'Prospects for the American Age'

Dr Al-Suwaidi released new book

GMT 08:03 2014 Saturday ,08 March

Arab Today, arab today Dr Al-Suwaidi released new book

Dr Jamal Sanad Al-Suwaidi
Abu Dhabi - Arab Today

Dr Jamal Sanad Al-Suwaidi A new English-language book charting the evolution and prospects of the world order was released by renowned Emirati thinker Dr. Jamal Sanad Al-Suwaidi, Director General of Emirates Center for Strategic Studies and Research (ECSSR) .
Closely following the successful launch of the original Arabic publication on January 27, 2014, ''Prospects for the American Age: Sovereignty and Influence in the New World Order'' seeks to provide a scholarly examination of the global balance of power among states and economic blocs, suggests a model for the classification of states according to their levels of power and influence in the world, and discusses the important question of whether the United States of America will remain the dominant power of the age.
The Introduction seeks to deliver a new thesis on the power structure of the new world order and details the main themes of the book. It presents the hypothesis of the study, posing several key questions including: what are the factors that indicate the existence of a new world order? What are the most influential forces in that order? How is that order structured? And what are the most important and influential factors determining the nature of the world order? The Introduction also presents the main premise of the book that the United States of America is the dominant pole in the new world order, and that the world will continue to exist in an ?American age' that is expected to extend for at least a further five decades. The qualitative supremacy of the United States of America is proven inescapable according to the data, statistics and information presented, as well as the scales and variables of comparison adopted by the author in terms of economics, military advancement, energy resources, transportation/logistics, education, culture, and technological progress. According to these measures, the structure of the new world order may be described as a pyramidal hierarchy, with the United States of America alone at the top, followed by a second tier comprising Russia, China and the European Union, a third tier consisting of Japan, India and Brazil, and a final tier representing the rest of world. The Introduction serves as a basic foundation for the analysis presented in the following seven chapters, which examine the emergence, current status, and future prospects of the new world order in its various dimensions.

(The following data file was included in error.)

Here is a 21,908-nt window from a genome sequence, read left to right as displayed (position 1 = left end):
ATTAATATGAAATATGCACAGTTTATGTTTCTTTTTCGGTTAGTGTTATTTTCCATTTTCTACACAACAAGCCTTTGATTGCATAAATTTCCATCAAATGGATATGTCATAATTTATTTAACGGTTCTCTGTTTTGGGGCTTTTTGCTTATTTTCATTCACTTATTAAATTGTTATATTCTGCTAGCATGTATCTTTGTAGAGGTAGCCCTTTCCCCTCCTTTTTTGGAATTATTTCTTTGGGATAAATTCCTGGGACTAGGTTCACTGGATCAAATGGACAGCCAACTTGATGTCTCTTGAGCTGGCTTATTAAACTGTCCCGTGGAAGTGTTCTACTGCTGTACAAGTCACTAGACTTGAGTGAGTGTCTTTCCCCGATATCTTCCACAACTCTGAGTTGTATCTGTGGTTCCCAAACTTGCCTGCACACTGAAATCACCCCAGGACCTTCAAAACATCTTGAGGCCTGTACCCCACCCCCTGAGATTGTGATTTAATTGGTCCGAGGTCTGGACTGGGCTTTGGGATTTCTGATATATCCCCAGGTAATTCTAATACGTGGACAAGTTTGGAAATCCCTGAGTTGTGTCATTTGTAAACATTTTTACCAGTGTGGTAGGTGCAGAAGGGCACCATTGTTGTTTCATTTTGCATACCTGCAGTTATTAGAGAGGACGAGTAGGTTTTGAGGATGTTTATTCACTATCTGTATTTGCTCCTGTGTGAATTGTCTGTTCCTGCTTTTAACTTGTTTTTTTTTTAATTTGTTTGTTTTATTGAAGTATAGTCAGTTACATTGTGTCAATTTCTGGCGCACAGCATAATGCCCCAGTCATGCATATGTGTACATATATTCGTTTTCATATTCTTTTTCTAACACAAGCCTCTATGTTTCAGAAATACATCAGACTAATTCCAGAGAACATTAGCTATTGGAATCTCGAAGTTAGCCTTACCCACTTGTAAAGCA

''The Arab region is a central arena in the world and the focus of a variety of conflicts that are of direct relevance to the prospects for the American age,'' Dr. Al-Suwaidi suggests at the book signing ceremony.
The author cites the Syrian crisis and the recent toppling of long-standing political regimes in some Arab countries that date to before the development of the new world order, such as in Egypt, Libya, Yemen and Tunisia. The author believes that, in light of the obstacles to development faced by many Arab states, it is difficult to say that the near future will herald improvements in these countries' circumstances, particularly in light of the worsening internal crises in major Arab nations like Egypt, Syria and Iraq, and the strategic expansion of regional non-Arab powers to fill the void left by the declining regional role of traditional Arab powers.
The conclusion of the book also claims that economics will not simply be a factor in the calculation of states' roles and positions in the new world order, but rather the central engine of change for small and mid-sized powers.
The book represents a significant contribution to the body of Arab literature on the development of the global order and the ever-evolving balance of power between states. It presents an informed view that is comprehensive, objective and analytical, grounded in a broad base of statistics, data and related information, and will be of interest to scholars, researchers and general readers alike.